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July/August 2007

Mark Soskin
One Hopeful Day
Kind of Blue

On an album with Chris Potter, John Patitucci, John Abercrombie and Bill Stewart, you expect the playing to be strong. You don’t necessarily expect blood all over the floor. One Hopeful Day, pianist Mark Soskin’s eighth album as a leader, hits with an urgency that many jazz sessions seek but few find.

The opener, “On the Street Where You Live,” from the musical My Fair Lady, sets the tone. Soskin starts quietly, alone with the verse, but Stewart erupts and Potter clips off a dry, ironic version of the melody before blowing it out. Soskin’s aggressive comping coalesces into a theme in unison with Potter, then the melody is pieced out between Potter and Patitucci. A long, thudding solo from Soskin follows, Potter comes back to smoke two choruses, Patitucci works out, then both of them wail the melody. Finally, Soskin and Potter catapult into a free contrapuntal celebration, until Stewart and Patitucci take it home, both hammering. It is one hip, hard version of Lerner and Loewe, wild within structure.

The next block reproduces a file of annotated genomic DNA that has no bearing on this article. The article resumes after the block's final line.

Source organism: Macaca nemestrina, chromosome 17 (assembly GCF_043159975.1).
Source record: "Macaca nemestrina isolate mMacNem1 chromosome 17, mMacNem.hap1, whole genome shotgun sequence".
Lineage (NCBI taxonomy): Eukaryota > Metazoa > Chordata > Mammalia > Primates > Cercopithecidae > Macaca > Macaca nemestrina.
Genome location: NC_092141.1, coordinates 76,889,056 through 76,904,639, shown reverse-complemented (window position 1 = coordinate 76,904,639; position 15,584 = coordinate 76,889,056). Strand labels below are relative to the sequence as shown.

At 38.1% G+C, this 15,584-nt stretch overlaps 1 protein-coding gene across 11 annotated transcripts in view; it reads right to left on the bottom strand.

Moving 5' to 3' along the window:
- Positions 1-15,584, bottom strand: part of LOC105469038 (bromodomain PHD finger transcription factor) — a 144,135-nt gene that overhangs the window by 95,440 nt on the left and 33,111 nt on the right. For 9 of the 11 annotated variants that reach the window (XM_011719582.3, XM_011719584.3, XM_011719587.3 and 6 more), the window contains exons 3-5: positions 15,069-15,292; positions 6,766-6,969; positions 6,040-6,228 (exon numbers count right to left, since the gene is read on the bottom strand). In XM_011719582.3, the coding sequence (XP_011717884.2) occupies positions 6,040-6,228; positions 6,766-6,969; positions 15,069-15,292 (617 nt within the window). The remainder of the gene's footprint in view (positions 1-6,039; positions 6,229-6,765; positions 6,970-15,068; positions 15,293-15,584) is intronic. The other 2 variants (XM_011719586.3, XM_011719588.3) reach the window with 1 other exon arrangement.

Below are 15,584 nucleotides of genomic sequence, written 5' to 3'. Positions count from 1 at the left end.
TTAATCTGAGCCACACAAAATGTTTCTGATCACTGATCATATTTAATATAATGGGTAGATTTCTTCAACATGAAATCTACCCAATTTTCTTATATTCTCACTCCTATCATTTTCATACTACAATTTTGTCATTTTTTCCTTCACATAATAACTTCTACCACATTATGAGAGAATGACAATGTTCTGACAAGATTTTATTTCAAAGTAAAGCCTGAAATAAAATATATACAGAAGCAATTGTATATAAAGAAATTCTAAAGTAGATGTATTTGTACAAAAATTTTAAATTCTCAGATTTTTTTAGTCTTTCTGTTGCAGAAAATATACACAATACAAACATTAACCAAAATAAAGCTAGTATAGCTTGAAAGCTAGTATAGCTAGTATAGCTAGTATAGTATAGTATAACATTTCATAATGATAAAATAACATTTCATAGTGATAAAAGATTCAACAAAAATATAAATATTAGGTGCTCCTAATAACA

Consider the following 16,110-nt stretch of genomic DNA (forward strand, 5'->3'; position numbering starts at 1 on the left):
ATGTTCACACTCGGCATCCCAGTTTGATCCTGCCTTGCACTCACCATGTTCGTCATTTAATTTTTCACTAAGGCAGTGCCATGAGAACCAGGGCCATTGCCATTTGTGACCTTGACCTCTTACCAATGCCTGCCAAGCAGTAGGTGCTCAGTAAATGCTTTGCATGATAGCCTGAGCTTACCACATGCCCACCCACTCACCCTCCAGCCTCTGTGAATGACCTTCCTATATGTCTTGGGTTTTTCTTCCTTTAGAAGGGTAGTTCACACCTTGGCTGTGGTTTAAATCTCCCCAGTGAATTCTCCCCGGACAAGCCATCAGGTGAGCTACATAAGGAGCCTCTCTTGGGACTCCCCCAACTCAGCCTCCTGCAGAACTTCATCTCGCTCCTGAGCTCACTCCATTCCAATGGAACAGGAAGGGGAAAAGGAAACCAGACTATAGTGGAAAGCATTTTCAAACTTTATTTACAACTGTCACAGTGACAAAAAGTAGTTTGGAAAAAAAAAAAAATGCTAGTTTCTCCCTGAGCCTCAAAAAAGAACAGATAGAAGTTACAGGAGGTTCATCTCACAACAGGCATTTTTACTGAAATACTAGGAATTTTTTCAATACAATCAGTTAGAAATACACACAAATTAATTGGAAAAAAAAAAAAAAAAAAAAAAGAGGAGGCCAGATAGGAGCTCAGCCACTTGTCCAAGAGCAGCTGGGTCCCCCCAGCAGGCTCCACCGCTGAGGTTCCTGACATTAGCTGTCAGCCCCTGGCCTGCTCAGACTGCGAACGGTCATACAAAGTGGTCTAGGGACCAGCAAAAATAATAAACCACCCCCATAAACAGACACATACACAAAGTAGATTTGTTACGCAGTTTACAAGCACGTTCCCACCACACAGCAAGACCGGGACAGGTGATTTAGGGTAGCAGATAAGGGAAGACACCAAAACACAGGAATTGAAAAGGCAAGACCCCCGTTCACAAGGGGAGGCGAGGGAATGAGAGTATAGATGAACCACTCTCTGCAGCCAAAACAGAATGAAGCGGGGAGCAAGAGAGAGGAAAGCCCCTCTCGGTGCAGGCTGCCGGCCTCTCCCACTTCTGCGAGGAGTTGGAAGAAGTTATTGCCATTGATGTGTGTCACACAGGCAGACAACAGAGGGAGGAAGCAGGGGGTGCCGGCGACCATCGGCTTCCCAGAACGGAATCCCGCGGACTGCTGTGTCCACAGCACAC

Other highlights include a fiercely resyncopated Monk (“Bemsha Swing”), a title track that’s ostensibly a ballad save for Soskin’s steely touch, a jagged and swift “End of a Love Affair,” and “Step Lively,” on which Abercrombie certainly does.

Originally published in July/August 2007
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